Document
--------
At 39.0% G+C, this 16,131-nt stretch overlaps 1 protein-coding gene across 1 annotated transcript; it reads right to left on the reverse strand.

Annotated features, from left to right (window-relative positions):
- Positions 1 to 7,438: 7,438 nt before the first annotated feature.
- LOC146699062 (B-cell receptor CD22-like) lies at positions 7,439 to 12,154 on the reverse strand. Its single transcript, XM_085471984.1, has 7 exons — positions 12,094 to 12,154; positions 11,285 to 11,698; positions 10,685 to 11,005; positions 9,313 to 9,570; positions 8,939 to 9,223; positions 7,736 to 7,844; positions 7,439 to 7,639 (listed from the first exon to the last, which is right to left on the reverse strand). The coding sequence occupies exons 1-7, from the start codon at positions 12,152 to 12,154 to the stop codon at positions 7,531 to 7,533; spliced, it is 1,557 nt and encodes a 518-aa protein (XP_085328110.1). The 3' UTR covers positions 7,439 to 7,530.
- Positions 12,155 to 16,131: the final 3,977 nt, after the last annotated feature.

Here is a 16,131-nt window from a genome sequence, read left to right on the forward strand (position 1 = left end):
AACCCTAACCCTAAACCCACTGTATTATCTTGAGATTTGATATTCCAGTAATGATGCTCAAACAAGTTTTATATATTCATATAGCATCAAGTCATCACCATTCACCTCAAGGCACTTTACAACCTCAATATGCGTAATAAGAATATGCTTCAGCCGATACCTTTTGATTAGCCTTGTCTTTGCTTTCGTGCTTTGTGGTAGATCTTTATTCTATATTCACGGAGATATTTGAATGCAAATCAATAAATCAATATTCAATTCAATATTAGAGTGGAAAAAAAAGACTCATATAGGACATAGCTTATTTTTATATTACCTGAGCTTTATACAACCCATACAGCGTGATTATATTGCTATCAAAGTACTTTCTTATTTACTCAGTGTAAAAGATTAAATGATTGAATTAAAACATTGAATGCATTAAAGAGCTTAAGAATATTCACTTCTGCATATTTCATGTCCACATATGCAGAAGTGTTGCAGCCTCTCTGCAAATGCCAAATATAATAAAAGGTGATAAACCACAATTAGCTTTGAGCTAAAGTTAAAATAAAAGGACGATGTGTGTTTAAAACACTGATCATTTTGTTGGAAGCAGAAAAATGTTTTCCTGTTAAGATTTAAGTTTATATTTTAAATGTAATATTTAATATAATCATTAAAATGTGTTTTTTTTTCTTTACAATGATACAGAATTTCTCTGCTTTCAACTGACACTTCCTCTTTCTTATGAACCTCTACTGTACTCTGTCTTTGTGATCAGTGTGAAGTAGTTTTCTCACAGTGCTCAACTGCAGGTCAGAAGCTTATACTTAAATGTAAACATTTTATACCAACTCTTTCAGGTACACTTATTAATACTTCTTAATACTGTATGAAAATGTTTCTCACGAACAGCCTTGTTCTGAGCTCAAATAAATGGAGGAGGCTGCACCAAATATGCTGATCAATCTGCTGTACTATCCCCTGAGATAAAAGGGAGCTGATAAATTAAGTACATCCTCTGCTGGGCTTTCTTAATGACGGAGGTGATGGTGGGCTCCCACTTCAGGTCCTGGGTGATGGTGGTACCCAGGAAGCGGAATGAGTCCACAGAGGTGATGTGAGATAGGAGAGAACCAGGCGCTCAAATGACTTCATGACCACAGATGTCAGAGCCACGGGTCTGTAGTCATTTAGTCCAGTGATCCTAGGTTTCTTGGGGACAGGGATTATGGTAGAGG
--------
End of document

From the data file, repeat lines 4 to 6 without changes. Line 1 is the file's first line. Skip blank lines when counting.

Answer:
- LOC146699062 (B-cell receptor CD22-like) lies at positions 7,439 to 12,154 on the reverse strand. Its single transcript, XM_085471984.1, has 7 exons — positions 12,094 to 12,154; positions 11,285 to 11,698; positions 10,685 to 11,005; positions 9,313 to 9,570; positions 8,939 to 9,223; positions 7,736 to 7,844; positions 7,439 to 7,639 (listed from the first exon to the last, which is right to left on the reverse strand). The coding sequence occupies exons 1-7, from the start codon at positions 12,152 to 12,154 to the stop codon at positions 7,531 to 7,533; spliced, it is 1,557 nt and encodes a 518-aa protein (XP_085328110.1). The 3' UTR covers positions 7,439 to 7,530.
- Positions 12,155 to 16,131: the final 3,977 nt, after the last annotated feature.

Here is a 16,131-nt window from a genome sequence, read left to right on the forward strand (position 1 = left end):